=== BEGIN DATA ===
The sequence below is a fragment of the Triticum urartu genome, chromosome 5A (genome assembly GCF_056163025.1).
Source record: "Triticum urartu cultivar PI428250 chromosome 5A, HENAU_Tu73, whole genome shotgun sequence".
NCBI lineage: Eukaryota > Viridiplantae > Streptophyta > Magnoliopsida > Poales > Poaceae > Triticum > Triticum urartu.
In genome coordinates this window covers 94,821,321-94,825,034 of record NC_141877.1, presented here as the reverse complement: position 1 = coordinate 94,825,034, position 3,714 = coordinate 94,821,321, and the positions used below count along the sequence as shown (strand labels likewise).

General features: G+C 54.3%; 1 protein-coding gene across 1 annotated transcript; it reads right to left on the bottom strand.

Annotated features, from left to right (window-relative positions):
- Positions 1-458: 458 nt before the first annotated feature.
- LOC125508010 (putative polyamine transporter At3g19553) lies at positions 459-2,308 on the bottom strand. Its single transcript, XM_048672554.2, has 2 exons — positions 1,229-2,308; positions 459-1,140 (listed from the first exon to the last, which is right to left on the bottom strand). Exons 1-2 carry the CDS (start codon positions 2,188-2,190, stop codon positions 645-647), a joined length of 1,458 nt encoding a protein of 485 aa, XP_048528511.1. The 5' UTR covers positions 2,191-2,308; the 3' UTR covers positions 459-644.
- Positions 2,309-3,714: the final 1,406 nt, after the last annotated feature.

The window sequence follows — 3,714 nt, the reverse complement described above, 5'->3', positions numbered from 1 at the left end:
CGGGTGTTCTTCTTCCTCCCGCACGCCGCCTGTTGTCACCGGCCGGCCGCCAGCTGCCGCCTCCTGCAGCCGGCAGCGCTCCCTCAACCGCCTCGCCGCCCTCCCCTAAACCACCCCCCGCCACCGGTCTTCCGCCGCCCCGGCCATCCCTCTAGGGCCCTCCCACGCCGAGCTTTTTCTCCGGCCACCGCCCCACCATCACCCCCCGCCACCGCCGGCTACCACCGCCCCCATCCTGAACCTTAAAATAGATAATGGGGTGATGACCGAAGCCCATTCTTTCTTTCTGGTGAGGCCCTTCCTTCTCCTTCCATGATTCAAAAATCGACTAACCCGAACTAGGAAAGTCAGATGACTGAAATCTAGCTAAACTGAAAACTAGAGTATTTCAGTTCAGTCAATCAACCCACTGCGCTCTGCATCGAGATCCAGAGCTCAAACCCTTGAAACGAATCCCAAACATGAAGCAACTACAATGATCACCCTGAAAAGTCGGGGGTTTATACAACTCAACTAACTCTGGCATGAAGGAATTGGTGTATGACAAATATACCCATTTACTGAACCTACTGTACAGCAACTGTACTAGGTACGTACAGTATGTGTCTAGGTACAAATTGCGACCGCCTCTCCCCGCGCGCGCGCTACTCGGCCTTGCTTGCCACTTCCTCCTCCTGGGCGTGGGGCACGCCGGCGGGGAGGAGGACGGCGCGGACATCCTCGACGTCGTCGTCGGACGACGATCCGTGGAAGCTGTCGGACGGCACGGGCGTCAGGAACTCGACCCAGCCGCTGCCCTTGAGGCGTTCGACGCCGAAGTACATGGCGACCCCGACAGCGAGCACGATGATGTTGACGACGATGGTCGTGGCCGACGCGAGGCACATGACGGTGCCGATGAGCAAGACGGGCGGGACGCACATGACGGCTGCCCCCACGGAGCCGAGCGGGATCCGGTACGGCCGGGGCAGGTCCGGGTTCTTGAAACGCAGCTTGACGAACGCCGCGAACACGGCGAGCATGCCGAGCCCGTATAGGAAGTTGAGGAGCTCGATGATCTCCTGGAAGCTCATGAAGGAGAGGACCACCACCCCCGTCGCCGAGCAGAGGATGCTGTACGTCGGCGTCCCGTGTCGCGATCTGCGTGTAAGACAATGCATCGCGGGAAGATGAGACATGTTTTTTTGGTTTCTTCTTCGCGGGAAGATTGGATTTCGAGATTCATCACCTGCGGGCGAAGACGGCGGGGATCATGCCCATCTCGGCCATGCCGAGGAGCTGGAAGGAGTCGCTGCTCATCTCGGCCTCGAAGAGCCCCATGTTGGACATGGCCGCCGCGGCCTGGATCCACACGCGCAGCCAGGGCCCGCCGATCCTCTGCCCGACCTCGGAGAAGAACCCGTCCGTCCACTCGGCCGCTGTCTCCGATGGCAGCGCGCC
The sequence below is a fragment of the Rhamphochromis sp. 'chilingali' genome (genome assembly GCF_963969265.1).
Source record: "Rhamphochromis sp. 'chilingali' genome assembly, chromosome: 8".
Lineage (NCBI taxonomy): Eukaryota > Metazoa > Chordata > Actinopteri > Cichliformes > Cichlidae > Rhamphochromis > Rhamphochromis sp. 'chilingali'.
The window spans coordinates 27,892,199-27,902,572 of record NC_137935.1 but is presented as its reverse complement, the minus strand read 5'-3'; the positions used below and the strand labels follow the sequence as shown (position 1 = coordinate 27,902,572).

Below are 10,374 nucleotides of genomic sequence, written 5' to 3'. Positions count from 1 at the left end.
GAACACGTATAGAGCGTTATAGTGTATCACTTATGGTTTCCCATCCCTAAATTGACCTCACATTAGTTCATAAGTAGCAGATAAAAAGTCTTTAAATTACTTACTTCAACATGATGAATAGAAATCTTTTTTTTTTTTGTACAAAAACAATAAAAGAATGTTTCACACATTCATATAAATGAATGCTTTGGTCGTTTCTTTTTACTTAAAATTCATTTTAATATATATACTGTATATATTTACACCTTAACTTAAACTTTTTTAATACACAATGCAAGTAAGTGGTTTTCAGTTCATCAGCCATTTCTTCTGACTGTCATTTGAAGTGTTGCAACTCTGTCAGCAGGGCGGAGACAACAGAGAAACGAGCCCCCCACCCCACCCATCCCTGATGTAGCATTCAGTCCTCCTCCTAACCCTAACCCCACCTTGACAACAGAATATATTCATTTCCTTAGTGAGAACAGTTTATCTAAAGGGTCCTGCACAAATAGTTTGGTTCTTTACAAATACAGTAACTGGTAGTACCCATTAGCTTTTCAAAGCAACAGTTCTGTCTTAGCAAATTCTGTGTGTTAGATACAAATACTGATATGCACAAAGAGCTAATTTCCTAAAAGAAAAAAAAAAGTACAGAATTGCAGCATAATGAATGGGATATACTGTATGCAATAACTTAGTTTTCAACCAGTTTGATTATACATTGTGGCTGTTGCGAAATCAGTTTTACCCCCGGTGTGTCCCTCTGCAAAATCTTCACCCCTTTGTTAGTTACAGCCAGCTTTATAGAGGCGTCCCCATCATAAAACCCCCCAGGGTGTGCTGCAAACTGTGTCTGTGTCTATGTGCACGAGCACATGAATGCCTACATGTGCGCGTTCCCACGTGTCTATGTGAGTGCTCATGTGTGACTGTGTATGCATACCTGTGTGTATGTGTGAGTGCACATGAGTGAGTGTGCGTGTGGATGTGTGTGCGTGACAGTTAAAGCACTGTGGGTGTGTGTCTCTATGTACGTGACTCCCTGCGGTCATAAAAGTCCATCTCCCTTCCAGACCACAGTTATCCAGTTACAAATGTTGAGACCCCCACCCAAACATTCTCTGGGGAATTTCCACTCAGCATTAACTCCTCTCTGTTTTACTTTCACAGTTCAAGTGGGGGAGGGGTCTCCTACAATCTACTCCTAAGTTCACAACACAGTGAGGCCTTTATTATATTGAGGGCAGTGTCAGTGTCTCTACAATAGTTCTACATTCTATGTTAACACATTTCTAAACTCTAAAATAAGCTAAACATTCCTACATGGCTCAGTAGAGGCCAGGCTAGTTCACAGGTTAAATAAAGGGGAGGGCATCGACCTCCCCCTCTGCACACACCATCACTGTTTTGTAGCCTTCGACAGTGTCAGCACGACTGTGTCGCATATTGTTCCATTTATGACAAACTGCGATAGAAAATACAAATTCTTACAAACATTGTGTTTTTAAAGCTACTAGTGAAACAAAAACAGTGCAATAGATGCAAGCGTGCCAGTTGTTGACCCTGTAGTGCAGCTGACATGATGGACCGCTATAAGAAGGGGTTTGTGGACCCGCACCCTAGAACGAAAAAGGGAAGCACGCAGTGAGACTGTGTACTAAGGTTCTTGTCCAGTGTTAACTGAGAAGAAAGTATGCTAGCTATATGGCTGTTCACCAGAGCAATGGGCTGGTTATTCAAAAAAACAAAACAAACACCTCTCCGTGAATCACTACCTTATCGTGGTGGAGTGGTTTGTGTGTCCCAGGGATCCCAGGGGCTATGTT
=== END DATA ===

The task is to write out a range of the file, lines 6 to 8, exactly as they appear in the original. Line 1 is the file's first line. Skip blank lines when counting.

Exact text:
Annotated features, from left to right (window-relative positions):
- Positions 1-458: 458 nt before the first annotated feature.
- LOC125508010 (putative polyamine transporter At3g19553) lies at positions 459-2,308 on the bottom strand. Its single transcript, XM_048672554.2, has 2 exons — positions 1,229-2,308; positions 459-1,140 (listed from the first exon to the last, which is right to left on the bottom strand). Exons 1-2 carry the CDS (start codon positions 2,188-2,190, stop codon positions 645-647), a joined length of 1,458 nt encoding a protein of 485 aa, XP_048528511.1. The 5' UTR covers positions 2,191-2,308; the 3' UTR covers positions 459-644.